12.27.2011

Offline repost: ..!

I remembered my own knowdledge of grammar and sentence forming the whole day long and noticed how memorably similar they are to typical sentences in programming. The, rather universal, point is that in the end each language will come up with a sequences of words representing a an object, a circumstance, a meaning - in German it'd a Subjekt or an Objekt, in English Subject and Object (as long as I remember correctly of course). Those are in interesting because every action, every term of doing something (Verbs) are representable in the Subject/Object form and can thus be used to represent the same. Taking this further, I filtered a lot of other grammar parts I knew from school and came to the realization that every sentence or meaning can be represented with those Subjects (because Verbs can be Subjectified or whatever it's called) and a Context. Quite minimal if you ask me. Just go back to any language you've learned and try to look at it's most abstract syntax. Almost every sentence you'd speak there is like "Operand Operator Operand", a very basic mathematical expression. So whatever one would pre- or post-fix in any of those, it'll only either alter the contex it is seen in or the way of operating on those Operands (atleast thus applies to German and English). There may be implicit rules about the context or the actions or even the operands themself, but it's always an expression of thing doing and action with another. I took this as base for forming simply syntax (though still will programming symbols) that makes it seemingly possible to express everything in it, even in a small amount of time. It's like taking a C operator evaluation but omitting every evaluation order except with brackets. Add a xontext information before each Operand or Operator (usually time, place or another set of sentence forming the wanted context) and you can form pretty much everything you'd describe in reality and also of the stuff that you'd describe in a programming language. That's a base I think. The sentence structure is very easy and clear to understand if one knows it's rules - like with every other language. So it's the most simple and basic way of building and understanding sentences I can currently thinkg of. And I believe that with this simple way the language generation via a computer will be much more easier. However, it shouldn't be compared with something of big expressive value. Language comes from including new elements with every person speaking it, altering shape and meaning permantly over time. This language has no syntactic sugar and only one implicit rules for contexts, nothing more. So I guess I archieved my original goal of designing a simply language usuable for expressing stuff by a computer and beeing easy to learn and understand. Shouldn't burry this document, might come in handy some time...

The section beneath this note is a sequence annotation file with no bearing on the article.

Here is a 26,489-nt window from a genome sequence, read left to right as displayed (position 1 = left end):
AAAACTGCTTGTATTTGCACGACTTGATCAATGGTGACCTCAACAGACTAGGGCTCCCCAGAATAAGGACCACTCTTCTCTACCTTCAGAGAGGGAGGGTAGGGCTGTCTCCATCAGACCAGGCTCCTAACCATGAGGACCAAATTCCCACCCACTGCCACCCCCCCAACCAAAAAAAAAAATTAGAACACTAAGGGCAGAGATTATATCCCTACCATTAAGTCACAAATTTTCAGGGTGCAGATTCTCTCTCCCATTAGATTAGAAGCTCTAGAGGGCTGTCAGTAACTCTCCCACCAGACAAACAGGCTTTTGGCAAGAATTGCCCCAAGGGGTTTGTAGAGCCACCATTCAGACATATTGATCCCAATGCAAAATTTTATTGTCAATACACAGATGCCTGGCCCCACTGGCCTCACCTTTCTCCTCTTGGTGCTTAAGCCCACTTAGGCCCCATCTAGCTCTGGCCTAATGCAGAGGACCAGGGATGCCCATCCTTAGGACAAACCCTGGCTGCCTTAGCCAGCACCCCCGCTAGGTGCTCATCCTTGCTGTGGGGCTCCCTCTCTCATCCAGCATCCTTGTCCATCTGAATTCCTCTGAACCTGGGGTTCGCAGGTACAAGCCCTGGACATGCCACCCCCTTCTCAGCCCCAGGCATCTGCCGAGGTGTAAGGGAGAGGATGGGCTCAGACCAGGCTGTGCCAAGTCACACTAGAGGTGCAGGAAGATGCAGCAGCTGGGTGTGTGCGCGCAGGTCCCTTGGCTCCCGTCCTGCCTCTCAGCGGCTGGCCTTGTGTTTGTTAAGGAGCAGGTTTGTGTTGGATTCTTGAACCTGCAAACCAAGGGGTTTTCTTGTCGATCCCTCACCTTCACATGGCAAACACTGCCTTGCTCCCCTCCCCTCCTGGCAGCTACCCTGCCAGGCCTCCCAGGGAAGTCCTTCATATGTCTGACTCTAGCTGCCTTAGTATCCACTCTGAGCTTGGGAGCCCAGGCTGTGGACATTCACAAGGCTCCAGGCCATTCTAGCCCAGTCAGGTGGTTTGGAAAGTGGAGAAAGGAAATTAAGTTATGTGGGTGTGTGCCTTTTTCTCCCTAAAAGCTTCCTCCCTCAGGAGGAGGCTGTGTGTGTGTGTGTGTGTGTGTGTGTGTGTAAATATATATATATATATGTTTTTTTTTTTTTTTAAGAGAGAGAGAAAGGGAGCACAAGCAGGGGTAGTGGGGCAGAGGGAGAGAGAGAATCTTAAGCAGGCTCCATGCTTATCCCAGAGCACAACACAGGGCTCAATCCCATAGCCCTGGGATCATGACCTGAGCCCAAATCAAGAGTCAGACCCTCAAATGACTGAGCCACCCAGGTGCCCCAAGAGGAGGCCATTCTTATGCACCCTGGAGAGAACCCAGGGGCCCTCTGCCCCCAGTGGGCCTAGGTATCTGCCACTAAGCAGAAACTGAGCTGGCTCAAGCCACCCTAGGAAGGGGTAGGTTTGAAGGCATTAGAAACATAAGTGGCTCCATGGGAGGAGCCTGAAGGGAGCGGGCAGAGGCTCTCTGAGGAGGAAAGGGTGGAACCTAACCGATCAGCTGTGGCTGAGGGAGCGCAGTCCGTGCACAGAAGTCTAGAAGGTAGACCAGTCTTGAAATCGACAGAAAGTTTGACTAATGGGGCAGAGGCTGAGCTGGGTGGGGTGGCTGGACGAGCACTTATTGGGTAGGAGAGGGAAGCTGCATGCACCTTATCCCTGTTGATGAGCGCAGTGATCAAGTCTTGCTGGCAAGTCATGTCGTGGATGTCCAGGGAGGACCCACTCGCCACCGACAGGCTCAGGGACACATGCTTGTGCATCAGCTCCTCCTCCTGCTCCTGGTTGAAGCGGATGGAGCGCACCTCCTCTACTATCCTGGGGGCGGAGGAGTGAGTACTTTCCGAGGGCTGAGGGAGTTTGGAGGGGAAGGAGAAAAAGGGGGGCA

Oh and as I said, I could use it for a programming language, too, because of it's format. But well, in the end it'd be useless cause I can effectively reach almost everything I want with my language of choice, so there's not much to try there. I have to say I prefer my syntactic sugar. I always loved sweets. However, I only need to think about the words to use then. The language's construct only knows words with any cases to time-specific variants of time. There's simply one words representing everything around it, depending on use as Operand and Operator as well as the context sometimes. It's like choosing new keywords for your favorite programming languages! This reminds me of how much I should learn latin some day. Whatever, maybe I get good enough at splitting the sentence in my mind so that it's worth trying to create a computer able to communicate with me in this language. That'd awesome I assure you.

Darn, I didn't do anything for my game engine. Well, some days one has to do something different that's not completely related to it. Though I have to admit that my current activities aren't that different.

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